Rembrandt and Fallibility

THU, APR 16, 2015 (42:34)

Beginning with a view of The Three Musicians and The Stone Operation, WAM’s Curator of European Art, Jon Seydl, discusses the very early work by Rembrandt, his use of allegories of the five senses, and how the young artist found his mature voice. Seydl reveals many of the distinctive hallmarks of the Dutch master and gives fascinating context to the painter’s life, and great insight into his career.

+ BIO: Jon Seydl

Jon Seydl directs the Curatorial department of the Worcester Art Museum, as well as the Conservation, Registration, and Collections and Exhibition Services departments. He is also the Museum’s curator of European art. Recognized for his specialty in 17th and 19th-century Italian art, Seydl last served as the Paul J. and Edith Ingalls Vignos, Jr., Curator of European Paintings and Sculpture at the Cleveland Museum of Art. Seydl’s other former positions include Program Specialist at the National Endowment for the Humanities Program, followed by Research Coordinator at the Philadelphia Museum of Art. He joined the J. Paul Getty Museum in 2002 as Assistant Curator of Paintings before becoming an Associate Curator of Paintings in 2006. He came to the Cleveland Museum of Art in 2007. Since then, he has reinstalled and thematically reinterpreted Cleveland’s entire collection of European Art as part of the Museum’s renovation and expansion project. Seydl has curated and co-curated many major exhibitions, including Jacques-Louis David: Empire to Exile (2005), Tiepolo Oil Sketches (2005), From Caspar David Friedrich to Gerhard Richter: German Painting from Dresden (2006), Rembrandt in America (2011-12), and The Last Days of Pompeii: Decadence, Apocalypse, Resurrection (2012-13). Seydl wrote the catalogue for Tiepolo Oil Sketches (2005), which he curated at the Getty, and has co-edited two volumes of essays: Gerhard Richter: Early Work, 1951-1972 and Antiquity Recovered: The Legacy of Pompeii and Herculaneum. In 2013, the Association of Art Museum Curators awarded him the Outstanding Catalogue Essay prize for “The Last Days of Pompeii.” Seydl completed his BA in art history at Yale University and received his MA and PhD in art history from the University of Pennsylvania. He specialized in 17th and 18th-century Italian Art and wrote his dissertation on images of the Sacred Heart of Jesus in the 18th century.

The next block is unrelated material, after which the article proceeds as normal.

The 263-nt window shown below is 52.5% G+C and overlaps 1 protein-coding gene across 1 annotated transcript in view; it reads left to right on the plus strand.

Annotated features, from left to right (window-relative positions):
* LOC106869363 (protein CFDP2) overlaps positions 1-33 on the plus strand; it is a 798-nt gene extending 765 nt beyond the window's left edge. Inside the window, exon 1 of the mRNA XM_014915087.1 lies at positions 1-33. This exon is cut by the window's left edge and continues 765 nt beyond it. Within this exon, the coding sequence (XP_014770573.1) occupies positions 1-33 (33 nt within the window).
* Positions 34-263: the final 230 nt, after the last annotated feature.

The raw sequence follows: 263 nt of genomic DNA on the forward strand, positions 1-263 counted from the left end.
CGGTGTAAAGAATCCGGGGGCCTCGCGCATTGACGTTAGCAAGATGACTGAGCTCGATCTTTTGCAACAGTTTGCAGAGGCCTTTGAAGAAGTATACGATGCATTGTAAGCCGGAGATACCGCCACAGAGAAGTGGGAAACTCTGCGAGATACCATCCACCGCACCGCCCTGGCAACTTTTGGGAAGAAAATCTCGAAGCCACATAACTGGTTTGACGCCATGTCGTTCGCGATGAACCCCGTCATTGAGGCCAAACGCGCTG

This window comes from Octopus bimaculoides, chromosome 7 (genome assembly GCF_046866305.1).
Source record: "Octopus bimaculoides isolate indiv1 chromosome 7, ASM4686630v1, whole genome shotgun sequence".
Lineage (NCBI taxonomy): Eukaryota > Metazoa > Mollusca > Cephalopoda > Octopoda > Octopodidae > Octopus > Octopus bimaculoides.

Worcester Art Museum